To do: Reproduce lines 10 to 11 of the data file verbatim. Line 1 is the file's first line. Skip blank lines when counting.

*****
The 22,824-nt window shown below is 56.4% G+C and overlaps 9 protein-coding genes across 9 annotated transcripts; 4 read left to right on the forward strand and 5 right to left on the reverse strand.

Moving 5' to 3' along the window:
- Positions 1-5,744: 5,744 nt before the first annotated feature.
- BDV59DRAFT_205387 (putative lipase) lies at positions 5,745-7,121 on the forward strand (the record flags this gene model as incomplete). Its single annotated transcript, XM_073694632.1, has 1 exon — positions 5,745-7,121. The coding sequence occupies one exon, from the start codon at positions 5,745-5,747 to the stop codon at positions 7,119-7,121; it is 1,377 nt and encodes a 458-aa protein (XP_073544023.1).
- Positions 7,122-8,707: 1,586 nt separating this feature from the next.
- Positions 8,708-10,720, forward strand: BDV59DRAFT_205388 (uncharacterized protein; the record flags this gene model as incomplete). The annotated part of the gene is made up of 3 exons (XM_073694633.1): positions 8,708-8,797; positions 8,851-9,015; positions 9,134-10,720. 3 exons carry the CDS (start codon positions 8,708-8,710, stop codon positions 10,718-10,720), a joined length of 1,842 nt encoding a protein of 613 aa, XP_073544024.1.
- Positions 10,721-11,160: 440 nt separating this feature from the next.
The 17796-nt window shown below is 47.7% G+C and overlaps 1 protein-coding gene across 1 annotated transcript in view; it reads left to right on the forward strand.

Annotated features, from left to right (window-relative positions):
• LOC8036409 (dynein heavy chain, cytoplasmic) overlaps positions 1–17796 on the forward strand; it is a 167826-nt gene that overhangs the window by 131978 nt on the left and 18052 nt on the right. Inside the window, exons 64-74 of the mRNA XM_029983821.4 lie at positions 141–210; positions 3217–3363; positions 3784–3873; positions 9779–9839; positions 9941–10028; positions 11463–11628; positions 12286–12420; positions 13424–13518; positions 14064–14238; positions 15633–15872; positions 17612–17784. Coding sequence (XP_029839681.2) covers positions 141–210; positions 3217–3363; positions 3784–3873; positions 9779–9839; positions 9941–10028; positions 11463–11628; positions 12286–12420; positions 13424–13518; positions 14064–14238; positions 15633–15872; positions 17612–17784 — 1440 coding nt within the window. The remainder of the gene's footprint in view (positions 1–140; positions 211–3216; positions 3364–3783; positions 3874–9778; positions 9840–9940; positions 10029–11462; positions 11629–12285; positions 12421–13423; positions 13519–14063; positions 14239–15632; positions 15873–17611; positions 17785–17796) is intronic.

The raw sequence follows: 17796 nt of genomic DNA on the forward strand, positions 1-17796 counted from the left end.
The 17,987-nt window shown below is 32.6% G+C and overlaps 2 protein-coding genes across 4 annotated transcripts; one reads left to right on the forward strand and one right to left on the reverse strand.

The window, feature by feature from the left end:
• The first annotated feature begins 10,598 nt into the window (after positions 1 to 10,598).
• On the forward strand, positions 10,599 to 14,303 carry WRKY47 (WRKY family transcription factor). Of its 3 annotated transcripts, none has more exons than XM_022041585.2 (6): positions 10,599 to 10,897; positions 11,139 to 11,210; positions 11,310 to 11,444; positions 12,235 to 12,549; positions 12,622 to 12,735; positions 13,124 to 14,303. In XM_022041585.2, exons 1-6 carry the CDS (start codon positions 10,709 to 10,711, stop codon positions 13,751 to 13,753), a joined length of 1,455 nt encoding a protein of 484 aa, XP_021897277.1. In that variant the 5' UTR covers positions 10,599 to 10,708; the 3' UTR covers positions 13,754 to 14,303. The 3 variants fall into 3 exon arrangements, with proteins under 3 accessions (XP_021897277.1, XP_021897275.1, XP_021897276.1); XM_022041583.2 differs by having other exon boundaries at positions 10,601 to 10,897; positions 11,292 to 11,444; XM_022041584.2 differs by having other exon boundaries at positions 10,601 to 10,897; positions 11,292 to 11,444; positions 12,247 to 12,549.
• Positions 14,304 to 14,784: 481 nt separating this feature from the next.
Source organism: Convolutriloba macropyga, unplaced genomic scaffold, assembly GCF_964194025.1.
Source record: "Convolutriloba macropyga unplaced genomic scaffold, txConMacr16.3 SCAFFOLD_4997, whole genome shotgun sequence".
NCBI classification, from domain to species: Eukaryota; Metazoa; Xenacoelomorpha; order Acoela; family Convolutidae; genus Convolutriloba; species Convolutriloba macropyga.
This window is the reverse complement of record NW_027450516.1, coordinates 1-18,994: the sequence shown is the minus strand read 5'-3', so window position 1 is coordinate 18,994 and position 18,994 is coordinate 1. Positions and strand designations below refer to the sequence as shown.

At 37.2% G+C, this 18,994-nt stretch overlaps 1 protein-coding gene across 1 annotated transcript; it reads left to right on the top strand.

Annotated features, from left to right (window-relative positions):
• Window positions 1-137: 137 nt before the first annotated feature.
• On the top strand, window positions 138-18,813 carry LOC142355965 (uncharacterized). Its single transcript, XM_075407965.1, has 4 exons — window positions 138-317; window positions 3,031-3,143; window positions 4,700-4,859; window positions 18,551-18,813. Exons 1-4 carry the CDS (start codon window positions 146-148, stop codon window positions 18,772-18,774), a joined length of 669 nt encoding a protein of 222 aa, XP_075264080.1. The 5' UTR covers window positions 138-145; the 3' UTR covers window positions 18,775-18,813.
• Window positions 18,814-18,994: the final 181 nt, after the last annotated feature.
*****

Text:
• LOC8036409 (dynein heavy chain, cytoplasmic) overlaps positions 1–17796 on the forward strand; it is a 167826-nt gene that overhangs the window by 131978 nt on the left and 18052 nt on the right. Inside the window, exons 64-74 of the mRNA XM_029983821.4 lie at positions 141–210; positions 3217–3363; positions 3784–3873; positions 9779–9839; positions 9941–10028; positions 11463–11628; positions 12286–12420; positions 13424–13518; positions 14064–14238; positions 15633–15872; positions 17612–17784. Coding sequence (XP_029839681.2) covers positions 141–210; positions 3217–3363; positions 3784–3873; positions 9779–9839; positions 9941–10028; positions 11463–11628; positions 12286–12420; positions 13424–13518; positions 14064–14238; positions 15633–15872; positions 17612–17784 — 1440 coding nt within the window. The remainder of the gene's footprint in view (positions 1–140; positions 211–3216; positions 3364–3783; positions 3874–9778; positions 9840–9940; positions 10029–11462; positions 11629–12285; positions 12421–13423; positions 13519–14063; positions 14239–15632; positions 15873–17611; positions 17785–17796) is intronic.

The raw sequence follows: 17796 nt of genomic DNA on the forward strand, positions 1-17796 counted from the left end.